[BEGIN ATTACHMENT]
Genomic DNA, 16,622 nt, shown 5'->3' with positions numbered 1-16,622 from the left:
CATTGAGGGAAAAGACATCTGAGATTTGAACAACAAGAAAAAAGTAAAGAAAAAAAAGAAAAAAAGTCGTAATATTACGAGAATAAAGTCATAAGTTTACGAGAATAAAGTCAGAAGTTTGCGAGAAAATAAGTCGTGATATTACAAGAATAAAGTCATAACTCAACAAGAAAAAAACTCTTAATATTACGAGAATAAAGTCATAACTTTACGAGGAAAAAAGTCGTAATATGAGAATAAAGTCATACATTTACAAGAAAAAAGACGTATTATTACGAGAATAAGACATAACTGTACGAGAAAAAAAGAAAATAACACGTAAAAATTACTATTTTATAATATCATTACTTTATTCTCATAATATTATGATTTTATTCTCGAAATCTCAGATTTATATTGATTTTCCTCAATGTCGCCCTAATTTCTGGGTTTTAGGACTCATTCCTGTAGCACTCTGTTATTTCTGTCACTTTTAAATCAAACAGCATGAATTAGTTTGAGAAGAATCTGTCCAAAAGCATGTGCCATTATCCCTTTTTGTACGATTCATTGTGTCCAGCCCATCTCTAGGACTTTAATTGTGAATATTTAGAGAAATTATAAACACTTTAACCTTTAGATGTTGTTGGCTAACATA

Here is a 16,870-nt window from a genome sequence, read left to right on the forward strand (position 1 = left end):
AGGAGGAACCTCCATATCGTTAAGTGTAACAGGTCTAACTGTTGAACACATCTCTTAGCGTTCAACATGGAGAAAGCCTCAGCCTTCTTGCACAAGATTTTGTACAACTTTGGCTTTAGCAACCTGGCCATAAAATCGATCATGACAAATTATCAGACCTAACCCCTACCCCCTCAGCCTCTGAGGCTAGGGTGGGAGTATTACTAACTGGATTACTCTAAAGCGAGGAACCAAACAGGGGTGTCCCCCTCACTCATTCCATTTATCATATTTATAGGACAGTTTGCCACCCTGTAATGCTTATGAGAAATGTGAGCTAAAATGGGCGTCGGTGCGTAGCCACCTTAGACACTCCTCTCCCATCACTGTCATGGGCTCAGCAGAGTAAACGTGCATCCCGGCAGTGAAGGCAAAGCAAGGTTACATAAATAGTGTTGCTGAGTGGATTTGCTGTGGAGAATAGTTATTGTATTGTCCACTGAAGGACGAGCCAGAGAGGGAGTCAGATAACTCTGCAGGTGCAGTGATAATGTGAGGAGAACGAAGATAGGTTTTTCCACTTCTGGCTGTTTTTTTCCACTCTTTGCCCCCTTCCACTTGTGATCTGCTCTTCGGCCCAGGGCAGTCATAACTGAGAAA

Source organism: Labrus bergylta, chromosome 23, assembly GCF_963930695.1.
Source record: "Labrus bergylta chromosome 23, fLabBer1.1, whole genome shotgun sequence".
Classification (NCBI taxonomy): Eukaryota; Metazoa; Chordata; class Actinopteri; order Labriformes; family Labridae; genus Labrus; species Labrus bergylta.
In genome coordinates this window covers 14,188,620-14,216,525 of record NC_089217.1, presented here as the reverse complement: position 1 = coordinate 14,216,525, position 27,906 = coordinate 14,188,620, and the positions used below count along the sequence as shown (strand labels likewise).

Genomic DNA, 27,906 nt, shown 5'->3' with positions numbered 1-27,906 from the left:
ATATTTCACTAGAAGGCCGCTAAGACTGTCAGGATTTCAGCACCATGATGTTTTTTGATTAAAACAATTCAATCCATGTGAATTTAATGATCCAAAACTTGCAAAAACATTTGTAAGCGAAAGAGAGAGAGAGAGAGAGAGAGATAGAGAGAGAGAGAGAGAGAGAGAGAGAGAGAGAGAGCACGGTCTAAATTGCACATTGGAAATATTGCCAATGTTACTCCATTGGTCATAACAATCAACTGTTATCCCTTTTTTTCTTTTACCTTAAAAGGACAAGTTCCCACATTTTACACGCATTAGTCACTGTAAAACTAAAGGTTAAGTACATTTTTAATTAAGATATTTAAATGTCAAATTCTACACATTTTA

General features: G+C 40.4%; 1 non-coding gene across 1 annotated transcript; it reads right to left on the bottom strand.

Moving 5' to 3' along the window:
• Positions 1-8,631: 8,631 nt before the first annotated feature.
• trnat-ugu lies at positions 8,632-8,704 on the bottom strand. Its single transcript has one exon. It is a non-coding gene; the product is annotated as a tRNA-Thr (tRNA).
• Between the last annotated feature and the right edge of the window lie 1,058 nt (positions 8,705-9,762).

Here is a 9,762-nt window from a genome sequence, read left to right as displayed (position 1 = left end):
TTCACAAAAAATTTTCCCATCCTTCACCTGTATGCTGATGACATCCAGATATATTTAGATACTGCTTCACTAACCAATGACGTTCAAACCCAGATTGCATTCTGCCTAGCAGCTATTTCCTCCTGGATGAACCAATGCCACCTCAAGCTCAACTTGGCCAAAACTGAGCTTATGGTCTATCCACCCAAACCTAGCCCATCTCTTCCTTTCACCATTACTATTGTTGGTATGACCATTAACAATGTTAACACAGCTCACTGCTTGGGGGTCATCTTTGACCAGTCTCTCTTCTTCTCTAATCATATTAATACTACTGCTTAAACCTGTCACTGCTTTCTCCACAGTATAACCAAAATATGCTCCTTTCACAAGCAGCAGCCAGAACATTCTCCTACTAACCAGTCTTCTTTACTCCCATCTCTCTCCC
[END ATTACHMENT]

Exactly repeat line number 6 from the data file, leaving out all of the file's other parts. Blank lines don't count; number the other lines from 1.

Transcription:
Source record: "Labrus bergylta chromosome 23, fLabBer1.1, whole genome shotgun sequence".